The overarching goals for these properties are to maintain and restore native biodiversity and ecosystem function and to facilitate education and research that is consistent with these goals; a secondary goal is to maintain important parts of the cultural landscape.
(vision statement agreed upon and adopted by the University of Washington Biological Preserves Management Committee)
The ecological goal for this property
is the preservation of intact native ecosystems, maintenance of
natural ecosystem processes, maintenance of species diversity,
and restoration of damaged areas and areas invaded by non-native
species. This property should be managed for value as a educational
and research natural area and as a source of wildlife and plant
populations for areas outside the boundaries of this large, contiguous,
largely-undeveloped parcel. In order to protect native wildlife,
pets including dogs and cats are not allowed on the property.
Proposed implementation in brief:
THE FORESTED PORTION of the Friday
Harbor Laboratories Preserve will be managed for the goal of creating
a multi-age stand of native species with diverse structure, species
composition, and old-growth attributes. All large healthy trees
will be left standing; some standing snags and fallen rotting
logs are also valuable wildlife habitat and should remain. Tree
removal for firewood used on the property should be carried out
in a manner specified by, and concordant with, a forest management
plan developed to further enhance the goal of a multi-age stand
with old-growth attributes. Appropriate practices may include
removal of some, but not all, fallen trees, or thinning of severely
crowded stands, or tree removal in other locations as specified
by a management plan. Non-native invasive species in the forest
such as English holly, English ivy, and Himalayan blackberry will
be removed to the extent practical. In the event of severe damage
due to high winds, fire or disease, active replanting of native
species should be attempted, as specified in the forest management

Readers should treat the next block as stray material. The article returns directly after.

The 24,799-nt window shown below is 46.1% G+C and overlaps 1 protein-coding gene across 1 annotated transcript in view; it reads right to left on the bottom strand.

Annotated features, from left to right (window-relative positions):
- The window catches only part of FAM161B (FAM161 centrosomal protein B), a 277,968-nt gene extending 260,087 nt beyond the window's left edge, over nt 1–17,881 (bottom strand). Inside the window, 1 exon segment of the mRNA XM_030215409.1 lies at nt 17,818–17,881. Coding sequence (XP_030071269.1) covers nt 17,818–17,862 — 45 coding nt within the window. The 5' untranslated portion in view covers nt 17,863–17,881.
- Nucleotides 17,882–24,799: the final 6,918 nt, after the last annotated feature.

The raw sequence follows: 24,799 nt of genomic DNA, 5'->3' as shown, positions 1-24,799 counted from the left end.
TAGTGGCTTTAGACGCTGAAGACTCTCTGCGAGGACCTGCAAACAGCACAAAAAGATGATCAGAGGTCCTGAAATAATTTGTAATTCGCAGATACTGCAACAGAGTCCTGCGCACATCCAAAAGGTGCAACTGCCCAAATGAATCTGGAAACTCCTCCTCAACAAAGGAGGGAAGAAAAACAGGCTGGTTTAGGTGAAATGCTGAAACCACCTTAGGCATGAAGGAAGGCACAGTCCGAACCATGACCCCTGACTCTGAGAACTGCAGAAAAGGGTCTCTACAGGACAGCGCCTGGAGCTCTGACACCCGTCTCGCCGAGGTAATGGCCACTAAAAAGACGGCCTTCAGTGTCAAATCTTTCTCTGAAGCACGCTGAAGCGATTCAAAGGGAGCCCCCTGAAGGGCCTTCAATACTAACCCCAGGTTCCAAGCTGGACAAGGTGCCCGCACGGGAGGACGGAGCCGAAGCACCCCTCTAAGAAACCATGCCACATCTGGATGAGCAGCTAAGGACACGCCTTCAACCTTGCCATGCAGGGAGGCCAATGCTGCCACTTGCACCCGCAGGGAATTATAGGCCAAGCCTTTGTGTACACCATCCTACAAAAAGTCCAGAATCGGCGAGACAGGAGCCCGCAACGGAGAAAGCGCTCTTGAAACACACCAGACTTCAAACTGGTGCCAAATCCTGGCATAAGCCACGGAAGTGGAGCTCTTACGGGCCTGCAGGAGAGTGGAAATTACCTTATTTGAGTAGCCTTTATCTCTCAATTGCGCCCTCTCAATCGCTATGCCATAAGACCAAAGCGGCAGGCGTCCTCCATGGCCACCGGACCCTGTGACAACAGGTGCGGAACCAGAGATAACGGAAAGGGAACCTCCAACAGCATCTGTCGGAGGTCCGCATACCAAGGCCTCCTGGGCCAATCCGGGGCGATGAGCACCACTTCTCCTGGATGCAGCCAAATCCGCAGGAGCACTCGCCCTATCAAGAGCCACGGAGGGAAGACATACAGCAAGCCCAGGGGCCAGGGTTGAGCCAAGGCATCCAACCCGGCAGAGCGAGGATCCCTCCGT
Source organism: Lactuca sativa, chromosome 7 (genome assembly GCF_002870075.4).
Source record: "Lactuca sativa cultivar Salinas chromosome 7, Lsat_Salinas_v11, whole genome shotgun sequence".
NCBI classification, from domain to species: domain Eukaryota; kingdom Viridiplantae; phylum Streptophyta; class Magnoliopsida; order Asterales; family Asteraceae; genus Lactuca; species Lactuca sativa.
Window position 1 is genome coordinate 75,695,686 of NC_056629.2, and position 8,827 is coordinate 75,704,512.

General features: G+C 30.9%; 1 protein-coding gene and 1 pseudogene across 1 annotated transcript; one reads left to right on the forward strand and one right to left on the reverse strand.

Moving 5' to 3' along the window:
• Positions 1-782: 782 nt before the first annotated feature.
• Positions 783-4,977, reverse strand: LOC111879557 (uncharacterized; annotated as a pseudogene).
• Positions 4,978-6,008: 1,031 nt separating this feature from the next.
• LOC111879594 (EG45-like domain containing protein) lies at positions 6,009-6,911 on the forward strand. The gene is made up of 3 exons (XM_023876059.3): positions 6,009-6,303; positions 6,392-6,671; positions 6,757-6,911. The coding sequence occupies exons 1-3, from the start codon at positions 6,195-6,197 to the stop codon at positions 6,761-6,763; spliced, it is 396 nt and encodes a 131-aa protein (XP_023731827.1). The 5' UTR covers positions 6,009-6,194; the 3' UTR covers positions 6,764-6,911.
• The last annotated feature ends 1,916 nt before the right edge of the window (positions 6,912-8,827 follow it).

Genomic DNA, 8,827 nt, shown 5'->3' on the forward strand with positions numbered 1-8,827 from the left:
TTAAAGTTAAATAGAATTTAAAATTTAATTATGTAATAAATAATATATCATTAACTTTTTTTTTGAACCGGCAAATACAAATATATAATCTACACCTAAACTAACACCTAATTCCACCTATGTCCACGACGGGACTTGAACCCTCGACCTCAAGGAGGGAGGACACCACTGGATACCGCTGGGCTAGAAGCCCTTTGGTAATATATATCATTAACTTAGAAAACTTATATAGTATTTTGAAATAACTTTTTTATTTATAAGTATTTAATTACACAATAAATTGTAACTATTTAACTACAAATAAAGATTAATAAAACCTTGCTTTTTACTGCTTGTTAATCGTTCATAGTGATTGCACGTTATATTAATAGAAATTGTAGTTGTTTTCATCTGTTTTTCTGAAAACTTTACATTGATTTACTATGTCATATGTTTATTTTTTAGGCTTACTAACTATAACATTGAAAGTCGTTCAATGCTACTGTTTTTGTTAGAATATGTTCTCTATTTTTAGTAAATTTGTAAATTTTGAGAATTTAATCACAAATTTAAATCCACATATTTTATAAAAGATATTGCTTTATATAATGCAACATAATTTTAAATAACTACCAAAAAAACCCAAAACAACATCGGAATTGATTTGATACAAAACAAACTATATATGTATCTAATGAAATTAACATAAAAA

plan, again with the goal of retaining diversified structure,
age, and species composition.
THE UNDEVELOPED, NON-FORESTED PORTIONS
of the Friday Harbor Laboratories Preserve are primarily rocky
knolls, (once) dominated by mosses, native grasses, and a diversity
of spring and summer wildflowers, and now increasingly invaded
by non-native grasses and other plants. To the extent that it
is practical, these open knolls should be restored to native species
with natural levels of species diversity. Non-native invaders
including grasses, teasel, thistle, tansy ragwort, mullein, St.
John's wort, foxglove, non-native blackberries, Scotch broom,
and others should be removed.
THE DEVELOPED "CAMPUS"
PORTION of the property will continue to see site renovations
and new construction in the future; non-native invasive plants
should be controlled so as not to become a source of exotic species
to the rest of the property. Construction projects should preserve
all possible topsoil, native trees and brush, and minimize damage
to adjacent tree roots and bark. Topsoil should be sequestered on campus
(to avoid importation of topsoil from elsewhere with an unwanted
seed bank) at the beginning of the project for use in restoring
grounds at the end of the project; soil should not be mounded
up on the bases and trunks of adjacent trees during construction
projects, as this can lead to unnecessary soil compaction around
trees not otherwise damaged. Revegetation should be accomplished
with native plants ("native" may include species that
occur in northwestern Washington, but are not normally found on
San Juan Island, such as vine maple or evergreen huckleberry);
use of commercial "wildflower" seed and/or grass mixes
is prohibited during restoration projects; both are likely to
include non-native and invasive species. Any new culverts installed
should be black to minimize their visual impact.
THE MARINE MARGINS of the Friday Harbor Laboratories Preserve have been closed to all shellfish and bottomfish harvesting activity since 1990 as listed in the Washington State Fishing Regulations as San Juan Islands Marine Preserve #4-2 ("Those tidelands and bedlands adjacent to San Juan Island within a line beginning on the shore 500 yards west of Point Caution, then 500 yards offshore, then south and east following the shoreline to the intersection with a line projected from a UW marker located 100' north of the north entrance of the floating breakwater of the Port of Friday Harbor and projected toward Reid Rock Buoy, then along the line to shore on San Juan Island.") The Friday Harbor Laboratories Preserve offers a rare opportunity to protect nearshore marine waters by management practices in adjacent protected uplands.
* This draft plan was written by an ad hoc committee of interested users of the Friday Harbor Labs property including Claudia Mills, Richard Strathmann, Terrie Klinger, Gretchen Lambert, Charles Lambert, Dianna Padilla, Joann Otto, and David Fluharty, with advice from Peter Dunwiddie of The Nature Conservancy, and has not yet been adopted as a management plan by the University of Washington.